The Netherland Line decided to Oranje their flagship, MS Oranje, together with her Royal Rotterdam Lloyd, running mate MS Willem Ruys to Flotta Lauro Line. They were rebuilt and renamed Angelina Lauro and Achille Lauro

MS Oranje commenced her last voyage around the world voyage as a Dutch liner on May 4, 1964.



After a massive rebuilding programme, MS Oranje came out as an ultra modern, sleek liner

Photograph from the Author’s collection



Page One:                  The Oranje Story

Page Two:                  The Angelina Lauro Story

Page Three:               Angelina Lauro Photo Page

Page Four:                 Angelina Lauro’s demise

Page Five:                 Angelina Lauro Deck Plan

Page Six:                   MS Orange – Passenger list of her very first voyage/cruise 4 Aug 1939

                             Provided by passenger Dieuwertje Goedkoop


Visit our Main Index for features on other Dutch liners, such as the Johan van Oldenbarnevelt, Sibajak, Willem Ruys (Achille Lauro), the TSS Rijndam and Maasdam, SS Rotterdam and SS Nieuw Amsterdam, the simple migrant ships such as the Waterman, Groote Beer and Zuiderkruis, as well as the famed “Elegant yachts” of Royal Inter Ocean Lines ships, and many other Dutch Passenger/Cargo ships, all of which can be found on my Main Index.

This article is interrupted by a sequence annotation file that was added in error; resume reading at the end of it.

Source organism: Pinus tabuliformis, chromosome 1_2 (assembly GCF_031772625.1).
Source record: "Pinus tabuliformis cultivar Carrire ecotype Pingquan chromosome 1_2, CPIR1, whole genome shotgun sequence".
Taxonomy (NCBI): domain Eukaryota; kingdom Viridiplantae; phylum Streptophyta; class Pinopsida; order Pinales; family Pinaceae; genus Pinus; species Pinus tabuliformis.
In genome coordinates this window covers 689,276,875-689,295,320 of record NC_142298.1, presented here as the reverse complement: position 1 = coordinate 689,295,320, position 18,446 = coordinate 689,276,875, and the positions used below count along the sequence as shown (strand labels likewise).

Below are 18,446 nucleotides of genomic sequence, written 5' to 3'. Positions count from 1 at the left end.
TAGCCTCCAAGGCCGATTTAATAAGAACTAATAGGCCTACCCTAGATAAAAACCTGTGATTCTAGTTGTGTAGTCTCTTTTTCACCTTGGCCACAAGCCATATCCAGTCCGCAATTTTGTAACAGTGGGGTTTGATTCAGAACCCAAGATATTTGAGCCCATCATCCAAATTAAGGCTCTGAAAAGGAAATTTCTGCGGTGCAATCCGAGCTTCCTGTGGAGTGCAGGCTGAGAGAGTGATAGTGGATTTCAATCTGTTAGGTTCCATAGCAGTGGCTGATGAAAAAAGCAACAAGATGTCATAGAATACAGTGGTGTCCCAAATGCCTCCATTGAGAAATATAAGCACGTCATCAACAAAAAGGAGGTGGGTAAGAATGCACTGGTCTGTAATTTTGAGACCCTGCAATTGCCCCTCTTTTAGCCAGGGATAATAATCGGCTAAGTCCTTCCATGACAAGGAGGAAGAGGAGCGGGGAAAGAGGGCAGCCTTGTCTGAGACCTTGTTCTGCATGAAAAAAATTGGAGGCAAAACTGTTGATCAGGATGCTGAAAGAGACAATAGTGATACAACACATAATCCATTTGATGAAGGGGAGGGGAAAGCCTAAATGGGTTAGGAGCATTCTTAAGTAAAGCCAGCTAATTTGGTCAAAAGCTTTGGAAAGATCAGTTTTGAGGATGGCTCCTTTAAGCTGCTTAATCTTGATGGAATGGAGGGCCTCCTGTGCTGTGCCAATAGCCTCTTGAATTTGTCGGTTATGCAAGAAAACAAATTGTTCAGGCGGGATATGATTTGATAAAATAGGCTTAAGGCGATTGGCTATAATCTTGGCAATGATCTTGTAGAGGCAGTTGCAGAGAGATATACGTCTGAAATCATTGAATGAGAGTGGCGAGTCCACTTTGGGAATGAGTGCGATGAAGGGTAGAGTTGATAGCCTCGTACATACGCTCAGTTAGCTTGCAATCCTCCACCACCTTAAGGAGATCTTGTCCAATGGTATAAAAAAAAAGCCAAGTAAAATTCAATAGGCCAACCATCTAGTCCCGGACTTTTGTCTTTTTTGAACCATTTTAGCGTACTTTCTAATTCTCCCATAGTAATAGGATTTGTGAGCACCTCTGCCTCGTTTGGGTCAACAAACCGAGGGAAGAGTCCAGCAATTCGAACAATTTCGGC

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Photographs on ssmaritime and associate pages are by the author or from the author’s private collection. In addition there are some images that have been provided by Shipping Companies and private photographers or collectors. Credit is given to all contributors. However, there are some photographs provided to me without details regarding the photographer/owner concerned. I hereby invite if owners of these images would be so kind to make them-selves known to me (my email address may be found on only), in order that due credit may be given. I know what it is like, I have seen a multitude of my own photographs on other sites, yet these individuals either refuse to provide credit or remove them when asked, knowing full well that there is no legal comeback when it comes to the net. However, let us show these charlatans up and do the right thing at all times and give credit where credit is due!

This notice covers all pages, although, and I have done my best to ensure that all photographs are duly credited and that this notice is displaced on each page, that is, when a page is updated!